Results of a widely publicized British study suggest that while vegetarian diets are associated with a lower risk of coronary heart disease, they may pose a slightly higher than normal risk of stroke. The researchers, from the University of Oxford, looked at health and diet information from 48,188 British adults over a span of 18 years. The average age of the participants was 45. None had a history of heart disease or stroke at the outset. Most (24,428) were meat eaters, while 7,506 were pescatarians who ate fish but no meat, and 16,254 were vegetarians or vegans. Over the 18-year duration of the study, 2,820 people developed heart disease and 1,072 had strokes. Compared to meat eaters, the risk of heart disease was 13 percent lower among pescatarians and 22 percent lower among vegetarians.
The researchers suggested that these differences may be due in part to the lower body mass index (BMI) and lower rates of high blood pressure, high cholesterol and diabetes linked to vegetarian diets. But overall the differences were quite small – only 10 fewer cases of coronary heart disease among the vegetarians than among meat eaters per 1,000 people who remained on these diets for 10 years. The higher risk of stroke seen among vegetarians and vegans amounted to only three cases per 1,000 people over 10 years. Most of these were due to bleeding from an artery in the brain.
The researchers factored in medical history, smoking, use of dietary supplements and physical activity, all of which can affect risk for heart disease and stroke. They suggested that the overall differences seen in the study group might be due to differences in circulating levels of cholesterol and several micronutrients, including vitamin B12, among the vegetarians and vegans (B12 is available naturally only from animal foods). They also said that the higher risk of stroke seen among vegetarians and vegans may reflect low blood levels of total cholesterol or a low intake of certain vitamins. Earlier research has suggested that low cholesterol levels – which protect against heart disease – may raise the risk of stroke. Oxford’s Tammy Tong, a nutritional epidemiologist who led the new study, noted that low levels of vitamin B12, vitamin D, amino acids and fatty acids, could increase the risk of stroke among vegetarians and vegans. She also emphasized that, “We’ve looked at two outcomes here. The lower risk of heart disease does seem to outweigh the higher risk of stroke.”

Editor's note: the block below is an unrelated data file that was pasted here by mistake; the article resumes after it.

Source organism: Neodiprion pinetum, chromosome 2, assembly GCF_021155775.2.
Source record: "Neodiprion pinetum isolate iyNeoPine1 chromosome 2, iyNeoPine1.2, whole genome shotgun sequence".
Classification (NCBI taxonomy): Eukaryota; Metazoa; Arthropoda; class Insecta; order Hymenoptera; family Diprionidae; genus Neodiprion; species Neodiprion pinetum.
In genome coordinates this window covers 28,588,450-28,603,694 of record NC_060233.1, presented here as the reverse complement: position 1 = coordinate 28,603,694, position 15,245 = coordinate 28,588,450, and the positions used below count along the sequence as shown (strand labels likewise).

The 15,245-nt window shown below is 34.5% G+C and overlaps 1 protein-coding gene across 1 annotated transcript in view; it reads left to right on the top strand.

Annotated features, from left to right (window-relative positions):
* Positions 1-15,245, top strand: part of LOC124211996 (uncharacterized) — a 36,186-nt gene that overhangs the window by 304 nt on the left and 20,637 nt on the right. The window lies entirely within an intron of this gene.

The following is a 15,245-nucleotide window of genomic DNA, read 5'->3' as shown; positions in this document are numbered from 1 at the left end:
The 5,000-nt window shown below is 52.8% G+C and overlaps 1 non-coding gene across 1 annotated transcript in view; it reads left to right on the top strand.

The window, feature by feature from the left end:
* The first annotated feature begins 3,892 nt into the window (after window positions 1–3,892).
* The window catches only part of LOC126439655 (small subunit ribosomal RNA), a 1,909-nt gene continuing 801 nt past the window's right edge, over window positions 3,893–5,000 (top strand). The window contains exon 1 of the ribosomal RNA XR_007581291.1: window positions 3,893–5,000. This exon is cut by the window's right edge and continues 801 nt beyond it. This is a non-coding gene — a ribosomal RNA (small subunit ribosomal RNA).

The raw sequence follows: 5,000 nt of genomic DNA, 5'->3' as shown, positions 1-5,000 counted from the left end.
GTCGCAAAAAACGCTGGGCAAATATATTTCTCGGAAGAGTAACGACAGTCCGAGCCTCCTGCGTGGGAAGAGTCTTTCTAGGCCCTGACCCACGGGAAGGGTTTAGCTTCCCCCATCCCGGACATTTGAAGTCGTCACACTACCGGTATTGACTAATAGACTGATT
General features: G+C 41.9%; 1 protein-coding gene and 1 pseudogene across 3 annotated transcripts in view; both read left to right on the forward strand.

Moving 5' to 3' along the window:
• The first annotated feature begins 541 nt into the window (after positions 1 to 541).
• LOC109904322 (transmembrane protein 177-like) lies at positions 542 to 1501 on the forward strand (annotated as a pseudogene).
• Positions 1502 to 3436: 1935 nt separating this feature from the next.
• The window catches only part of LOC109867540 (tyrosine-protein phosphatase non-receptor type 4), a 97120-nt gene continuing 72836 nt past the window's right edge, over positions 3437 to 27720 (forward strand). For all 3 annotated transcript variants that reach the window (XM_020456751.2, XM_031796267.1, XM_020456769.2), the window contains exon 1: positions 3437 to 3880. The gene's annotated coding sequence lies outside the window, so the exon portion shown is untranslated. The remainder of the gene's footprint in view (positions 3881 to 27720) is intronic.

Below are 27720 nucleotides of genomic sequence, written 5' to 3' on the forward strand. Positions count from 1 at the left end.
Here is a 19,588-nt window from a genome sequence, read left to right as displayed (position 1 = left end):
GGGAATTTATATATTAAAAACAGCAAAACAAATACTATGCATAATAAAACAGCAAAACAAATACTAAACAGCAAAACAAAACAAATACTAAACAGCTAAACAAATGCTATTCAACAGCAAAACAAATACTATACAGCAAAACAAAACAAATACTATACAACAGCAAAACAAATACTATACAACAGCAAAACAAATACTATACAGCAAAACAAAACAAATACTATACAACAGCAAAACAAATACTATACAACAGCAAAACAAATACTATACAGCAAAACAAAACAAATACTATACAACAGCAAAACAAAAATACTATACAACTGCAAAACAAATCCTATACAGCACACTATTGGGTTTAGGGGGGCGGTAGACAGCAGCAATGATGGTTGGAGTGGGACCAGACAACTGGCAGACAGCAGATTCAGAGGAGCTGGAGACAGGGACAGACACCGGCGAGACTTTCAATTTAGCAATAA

Bear in mind that the results of observational studies like this one don’t prove cause and effect. I wouldn’t suggest abandoning a vegetarian diet on the strength of the Oxford study’s findings. Just be aware that unless you’re consuming cereals, breads and other fortified foods, this way of eating can leave you short of certain micronutrients, including iron, calcium, zinc and vitamin B12.
Andrew Weil, M.D.
Tammy Tong et al, “Risks of ischemic heart disease and stroke in meat eaters, fish eaters, and vegetarians over 18 years of follow-up: results from the prospective EPIC-Oxford study,” BMJ, September 4, 2019, BMJ 2019; 366 doi: https://doi.org/10.1136/bmj.l4897